Download Presentation Discrete Maths

# Discrete Maths

Download Presentation ## Discrete Maths

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1. Discrete Maths 241-303, Semester 1 2014-2015 • Objective • introduce more unusual tree algorithms and techniques • you already know about binary (search) trees 6. Trees

2. Overview 1. Uses of Trees 2. Huffman Codes 3. (Rooted) Tree Terminology 4. Spanning Trees 5. Minimal Spanning Trees 6. Game Trees 7. More Information

3. 1. Uses of Trees Davenport S. Williams S. Williams S. Williams Bartoli V. Williams V. Williams Wimbledon Womens Tennis

4. Organizational Chart President Vice-President for Academics Vice-President for Admin. Dean of Engineering Dean of Business Planning Officer Purchases Officer . . . . . . . . Head of CoE Head of EE Head of AC. . . . .

5. Saturated Hydrocarbons H H H H • Non-rooted (free) trees • a free tree is a graph with no cycles C H H C C C H H C H H H C H H H C H H Isobutane H C H H Butane H

6. A Computer File System / usr bin tmp bin ad spool ls mail who junk ed vi exs opr uucp printer

7. 2. Huffman Codes • A Huffman code represents characters by variable-length bit strings • there are many different Huffman codes • By comparison, ASCII uses fixed-length codes. • Character ASCII code A 1000001 B 1000010 : : S 1010011 : :

8. A Huffman Code in Tree Form Root • Character Code A 1 O 00 R 010 S 0110 T 0111 1 0 A 1 0 O 1 0 1 0 R T S where do these come from?

9. Huffman uses Less Bits useful for network comms, text compression, etc. • ASCII coding of "RATS": • 1010010 1000001 1010100 1010011 • 4*7 = 28 bits • Huffman Coding (as in the tree): • 010 1 0111 0110 • 12 bits

10. Constructing a Huffman Code • A Huffman code is based on a table giving the frequency of the characters in the 'language'. • The 'language' can be a subset of a full language • e.g. business English, computer language keywords, the months of the year, a language made up of only {A, O, R, S, T}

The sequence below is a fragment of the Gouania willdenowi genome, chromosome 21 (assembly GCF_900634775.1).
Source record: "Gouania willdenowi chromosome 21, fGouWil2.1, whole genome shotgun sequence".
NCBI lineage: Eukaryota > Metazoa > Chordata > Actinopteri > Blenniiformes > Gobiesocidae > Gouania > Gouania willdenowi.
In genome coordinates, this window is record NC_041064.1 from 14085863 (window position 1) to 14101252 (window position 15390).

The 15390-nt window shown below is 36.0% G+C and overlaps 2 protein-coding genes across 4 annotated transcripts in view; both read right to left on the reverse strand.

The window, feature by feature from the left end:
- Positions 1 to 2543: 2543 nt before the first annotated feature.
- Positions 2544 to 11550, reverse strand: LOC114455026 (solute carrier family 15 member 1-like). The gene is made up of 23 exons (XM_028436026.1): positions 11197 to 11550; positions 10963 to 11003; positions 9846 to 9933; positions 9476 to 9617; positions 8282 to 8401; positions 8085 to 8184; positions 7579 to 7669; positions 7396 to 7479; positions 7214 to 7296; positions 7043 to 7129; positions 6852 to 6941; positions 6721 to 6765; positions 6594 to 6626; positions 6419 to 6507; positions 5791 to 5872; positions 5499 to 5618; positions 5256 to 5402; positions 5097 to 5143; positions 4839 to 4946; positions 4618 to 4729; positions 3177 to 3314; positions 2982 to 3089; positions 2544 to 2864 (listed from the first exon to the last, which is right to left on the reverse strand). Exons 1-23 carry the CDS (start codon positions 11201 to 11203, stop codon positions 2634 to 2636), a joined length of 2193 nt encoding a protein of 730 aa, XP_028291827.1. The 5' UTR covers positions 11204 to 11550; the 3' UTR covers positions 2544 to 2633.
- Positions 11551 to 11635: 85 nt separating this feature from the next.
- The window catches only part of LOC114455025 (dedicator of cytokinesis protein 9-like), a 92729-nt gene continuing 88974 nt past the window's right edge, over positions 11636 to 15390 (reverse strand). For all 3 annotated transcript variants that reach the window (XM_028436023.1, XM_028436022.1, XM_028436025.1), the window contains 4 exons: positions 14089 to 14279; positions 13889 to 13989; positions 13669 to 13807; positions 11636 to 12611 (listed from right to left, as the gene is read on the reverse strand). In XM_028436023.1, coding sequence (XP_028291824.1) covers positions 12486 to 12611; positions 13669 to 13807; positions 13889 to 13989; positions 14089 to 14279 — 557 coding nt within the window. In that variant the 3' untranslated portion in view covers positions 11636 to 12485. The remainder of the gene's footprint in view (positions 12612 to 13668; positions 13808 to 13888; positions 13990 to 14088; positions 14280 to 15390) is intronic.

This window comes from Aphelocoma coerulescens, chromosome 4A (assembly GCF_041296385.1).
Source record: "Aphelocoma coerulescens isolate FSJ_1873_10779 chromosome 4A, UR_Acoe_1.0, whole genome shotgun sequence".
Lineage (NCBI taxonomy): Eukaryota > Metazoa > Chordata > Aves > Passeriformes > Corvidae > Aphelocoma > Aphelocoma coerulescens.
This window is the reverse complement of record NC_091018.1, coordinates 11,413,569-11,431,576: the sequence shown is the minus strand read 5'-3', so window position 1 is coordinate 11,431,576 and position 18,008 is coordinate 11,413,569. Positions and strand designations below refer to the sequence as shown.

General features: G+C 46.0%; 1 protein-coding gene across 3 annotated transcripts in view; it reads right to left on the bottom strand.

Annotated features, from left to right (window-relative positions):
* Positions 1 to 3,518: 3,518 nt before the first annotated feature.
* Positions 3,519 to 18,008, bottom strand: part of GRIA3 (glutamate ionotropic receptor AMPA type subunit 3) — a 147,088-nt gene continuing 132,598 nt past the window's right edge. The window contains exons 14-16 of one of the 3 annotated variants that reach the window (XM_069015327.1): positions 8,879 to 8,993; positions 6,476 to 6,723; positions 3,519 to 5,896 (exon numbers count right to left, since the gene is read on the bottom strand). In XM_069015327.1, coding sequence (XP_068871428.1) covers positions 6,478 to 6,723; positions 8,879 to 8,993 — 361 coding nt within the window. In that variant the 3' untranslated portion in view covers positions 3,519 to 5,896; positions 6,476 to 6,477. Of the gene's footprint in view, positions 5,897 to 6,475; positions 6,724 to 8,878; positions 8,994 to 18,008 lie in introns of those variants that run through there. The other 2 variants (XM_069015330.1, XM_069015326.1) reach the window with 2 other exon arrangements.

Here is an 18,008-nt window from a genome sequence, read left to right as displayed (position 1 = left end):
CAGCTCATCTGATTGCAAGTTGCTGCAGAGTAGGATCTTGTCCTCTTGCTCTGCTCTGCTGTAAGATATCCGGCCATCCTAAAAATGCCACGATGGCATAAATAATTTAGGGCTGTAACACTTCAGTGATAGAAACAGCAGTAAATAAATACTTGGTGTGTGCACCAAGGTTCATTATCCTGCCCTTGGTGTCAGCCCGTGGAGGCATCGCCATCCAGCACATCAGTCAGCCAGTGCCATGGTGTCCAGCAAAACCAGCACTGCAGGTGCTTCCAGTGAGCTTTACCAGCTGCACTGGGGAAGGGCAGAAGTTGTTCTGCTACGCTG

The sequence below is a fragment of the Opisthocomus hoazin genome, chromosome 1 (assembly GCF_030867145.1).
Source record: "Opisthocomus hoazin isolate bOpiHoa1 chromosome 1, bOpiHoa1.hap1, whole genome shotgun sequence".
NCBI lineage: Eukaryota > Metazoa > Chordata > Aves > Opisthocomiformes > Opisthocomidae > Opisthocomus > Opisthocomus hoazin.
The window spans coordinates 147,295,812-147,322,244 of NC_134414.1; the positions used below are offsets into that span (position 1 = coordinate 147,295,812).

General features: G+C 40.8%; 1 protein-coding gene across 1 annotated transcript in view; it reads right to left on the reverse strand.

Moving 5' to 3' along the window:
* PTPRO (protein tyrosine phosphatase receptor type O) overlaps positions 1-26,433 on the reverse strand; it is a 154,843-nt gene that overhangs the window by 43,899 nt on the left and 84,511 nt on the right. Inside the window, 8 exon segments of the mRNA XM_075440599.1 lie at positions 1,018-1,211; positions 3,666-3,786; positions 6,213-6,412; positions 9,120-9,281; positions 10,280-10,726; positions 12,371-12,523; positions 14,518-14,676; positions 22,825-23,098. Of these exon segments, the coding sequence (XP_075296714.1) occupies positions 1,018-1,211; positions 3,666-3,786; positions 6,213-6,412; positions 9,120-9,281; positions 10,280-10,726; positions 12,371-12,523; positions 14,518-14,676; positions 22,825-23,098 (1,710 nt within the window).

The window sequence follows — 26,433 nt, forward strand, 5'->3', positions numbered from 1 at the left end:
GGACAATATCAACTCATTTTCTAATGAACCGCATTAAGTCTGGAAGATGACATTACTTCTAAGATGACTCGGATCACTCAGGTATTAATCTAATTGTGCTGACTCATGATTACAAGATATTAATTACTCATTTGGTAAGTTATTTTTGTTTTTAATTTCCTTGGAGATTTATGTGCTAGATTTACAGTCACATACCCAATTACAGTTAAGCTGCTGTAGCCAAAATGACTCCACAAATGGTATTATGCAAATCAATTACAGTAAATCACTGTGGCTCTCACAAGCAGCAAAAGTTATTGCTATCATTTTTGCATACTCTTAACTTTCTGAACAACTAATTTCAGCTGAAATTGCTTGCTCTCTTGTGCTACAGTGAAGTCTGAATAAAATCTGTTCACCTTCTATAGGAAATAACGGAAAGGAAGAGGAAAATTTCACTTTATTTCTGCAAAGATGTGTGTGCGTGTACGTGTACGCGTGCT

11. Letter Frequencies for English • The most common letters, in full English, in order of frequency, are usually ETAOINSHRDLU. • This varies depending on the data source • e.g. novels, textbooks, cartoons

12. Example: The Haddock Language • The Haddock language contains only 5 characters: • !, @, #, \$, % • we can make words like: • !!!@@ \$%\$# @@@@@@@@@ • We must create a frequency table by analysing existing examples of Haddock writing. continued

13. The frequency table we create: • Character Frequency ! 2/32 @ 3/32 # 7/32 \$ 8/32 % 12/32 • We work with the numerators of the fractions.

14. Informal Algorithm • 1. Make a sequence of the frequencies: { 2, 3, 7, 8, 12} • 2. Repeatedly replace the smallest two frequencies by a sum until only 2 elements are left: • {2,3,7,8,12} ==> {2+3, 7, 8, 12}{5,7,8,12} ==> {5+7, 8, 12}{8,12,12} ==> {8+12, 12}{12,20} continued

15. 3. Build a tree by expanding the sequence back to its full size. • Start with the 2 elements as a 2 branch tree. 1 1 0 1 0 0 ==> ==> ==> 1 0 1 0 1 0 12 20 12 8 12 5 7 8 12 continued

16. 1 0 ==> 1 0 1 0 1 0 7 8 12 • 4. Replace each frequency by the character having that frequency: 2 3 1 0 1 0 1 0 1 0 # \$ % ! @ continued

17. Huffman Code for Haddock • Character Code ! 111 @ 110 # 10 \$ 01 % 00 • The higher frequency letters have shorter Huffman codes.

18. Another Possible Answer 1 0 • Why? There are two "12" nodes (see slide 12), either of which can be expanded back to "5" and "7". 12 1 0 1 8 0 1 0 7 2 3 continued

19. Huffman Code for Haddock v.2 • Character Code ! 0011 @ 0010 # 000 \$ 01 % 1 • The higher frequency letters have shorter Huffman codes.

20. Huffman Algorithm • Tree huffman(FreqSeq f, int size){ if (size == 2){ let f1, f2 be the frequencies in f return baseTree; else { let fi, fj be the smallest freqs in f; replace fi and fj in f with fi+fj; Tree t1 = huffman(f, size-1); Tree t = replace "fi+fj" vertex in t1 with extTree return t; }} 1 0 f1 f2 baseTree 1 0 fi fj extTree call: Tree t = huffman( {2,3,7,8,12}, 5);

21. 3. (Rooted) Tree Terminology • e.g. Part of the ancient Greek god family: levels 0 Uranus 1 Aphrodite Kronos Atlas Prometheus 2 Eros Zeus Poseidon Hades Ares 3 Apollo Athena Hermes Heracles : :

22. Some Definitions • Let T be a tree with root v0. • Suppose that x, y, z are verticies in T. • (v0, v1,..., vn) is a simple path in T (no loops). • a) vn-1 is the parent of vn. • b) v0, ..., vn-1 are ancestors of vn • c) vn is a child of vn-1 continued

23. d) If x is an ancestor of y, then y is a descendant of x. • e) If x and y are children of z, then x and y are siblings. • f) If x has no children, then x is a terminal vertex (or a leaf). • g) If x is not a terminal vertex, then x is an internal (or branch) vertex. continued

24. h) The subtree of T rooted at x is the graph with vertex set V and edge set E • V contains x and all the descendents of x • E = {e | e is an edge on a simple path from x to some vertex in V} • i) The length of a path is the number of edges it uses, not verticies. continued

25. j) The level of a vertex x is the length of the simple path from the root to x. • k) The height of a vertex x is the length of the simple path from x to the farthest leaf • the height of a tree is the height of its root • l) A tree where every internal vertex has exactly m children is called a full m-ary tree.